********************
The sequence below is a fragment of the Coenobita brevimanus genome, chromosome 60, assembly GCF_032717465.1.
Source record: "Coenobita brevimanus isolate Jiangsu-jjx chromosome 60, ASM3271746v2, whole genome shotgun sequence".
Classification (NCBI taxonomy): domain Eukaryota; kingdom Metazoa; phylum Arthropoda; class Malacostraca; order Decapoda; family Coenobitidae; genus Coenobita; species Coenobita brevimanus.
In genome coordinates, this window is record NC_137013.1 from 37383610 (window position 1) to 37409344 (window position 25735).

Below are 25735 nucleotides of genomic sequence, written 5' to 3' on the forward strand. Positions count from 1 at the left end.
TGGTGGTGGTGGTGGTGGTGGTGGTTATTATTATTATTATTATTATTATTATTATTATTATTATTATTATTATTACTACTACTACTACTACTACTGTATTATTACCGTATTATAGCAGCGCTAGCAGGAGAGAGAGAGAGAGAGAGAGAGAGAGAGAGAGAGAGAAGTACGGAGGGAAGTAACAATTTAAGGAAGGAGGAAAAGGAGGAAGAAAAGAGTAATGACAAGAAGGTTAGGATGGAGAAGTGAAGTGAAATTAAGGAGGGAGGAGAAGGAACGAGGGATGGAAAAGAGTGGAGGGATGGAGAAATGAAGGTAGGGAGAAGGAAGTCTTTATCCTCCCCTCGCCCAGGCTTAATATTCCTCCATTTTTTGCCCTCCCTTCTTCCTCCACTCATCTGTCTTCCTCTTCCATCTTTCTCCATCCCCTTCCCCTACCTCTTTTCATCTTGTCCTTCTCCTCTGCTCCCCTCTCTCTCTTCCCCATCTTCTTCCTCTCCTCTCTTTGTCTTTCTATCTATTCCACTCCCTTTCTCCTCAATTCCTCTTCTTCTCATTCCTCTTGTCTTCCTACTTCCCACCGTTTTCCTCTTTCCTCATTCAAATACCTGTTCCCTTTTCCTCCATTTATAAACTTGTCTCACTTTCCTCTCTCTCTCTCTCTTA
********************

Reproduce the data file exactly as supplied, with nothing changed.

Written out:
The sequence below is a fragment of the Coenobita brevimanus genome, chromosome 60, assembly GCF_032717465.1.
Source record: "Coenobita brevimanus isolate Jiangsu-jjx chromosome 60, ASM3271746v2, whole genome shotgun sequence".
Classification (NCBI taxonomy): domain Eukaryota; kingdom Metazoa; phylum Arthropoda; class Malacostraca; order Decapoda; family Coenobitidae; genus Coenobita; species Coenobita brevimanus.
In genome coordinates, this window is record NC_137013.1 from 37383610 (window position 1) to 37409344 (window position 25735).

Below are 25735 nucleotides of genomic sequence, written 5' to 3' on the forward strand. Positions count from 1 at the left end.
TGGTGGTGGTGGTGGTGGTGGTGGTTATTATTATTATTATTATTATTATTATTATTATTATTATTATTATTATTACTACTACTACTACTACTACTGTATTATTACCGTATTATAGCAGCGCTAGCAGGAGAGAGAGAGAGAGAGAGAGAGAGAGAGAGAGAGAGAAGTACGGAGGGAAGTAACAATTTAAGGAAGGAGGAAAAGGAGGAAGAAAAGAGTAATGACAAGAAGGTTAGGATGGAGAAGTGAAGTGAAATTAAGGAGGGAGGAGAAGGAACGAGGGATGGAAAAGAGTGGAGGGATGGAGAAATGAAGGTAGGGAGAAGGAAGTCTTTATCCTCCCCTCGCCCAGGCTTAATATTCCTCCATTTTTTGCCCTCCCTTCTTCCTCCACTCATCTGTCTTCCTCTTCCATCTTTCTCCATCCCCTTCCCCTACCTCTTTTCATCTTGTCCTTCTCCTCTGCTCCCCTCTCTCTCTTCCCCATCTTCTTCCTCTCCTCTCTTTGTCTTTCTATCTATTCCACTCCCTTTCTCCTCAATTCCTCTTCTTCTCATTCCTCTTGTCTTCCTACTTCCCACCGTTTTCCTCTTTCCTCATTCAAATACCTGTTCCCTTTTCCTCCATTTATAAACTTGTCTCACTTTCCTCTCTCTCTCTCTCTTA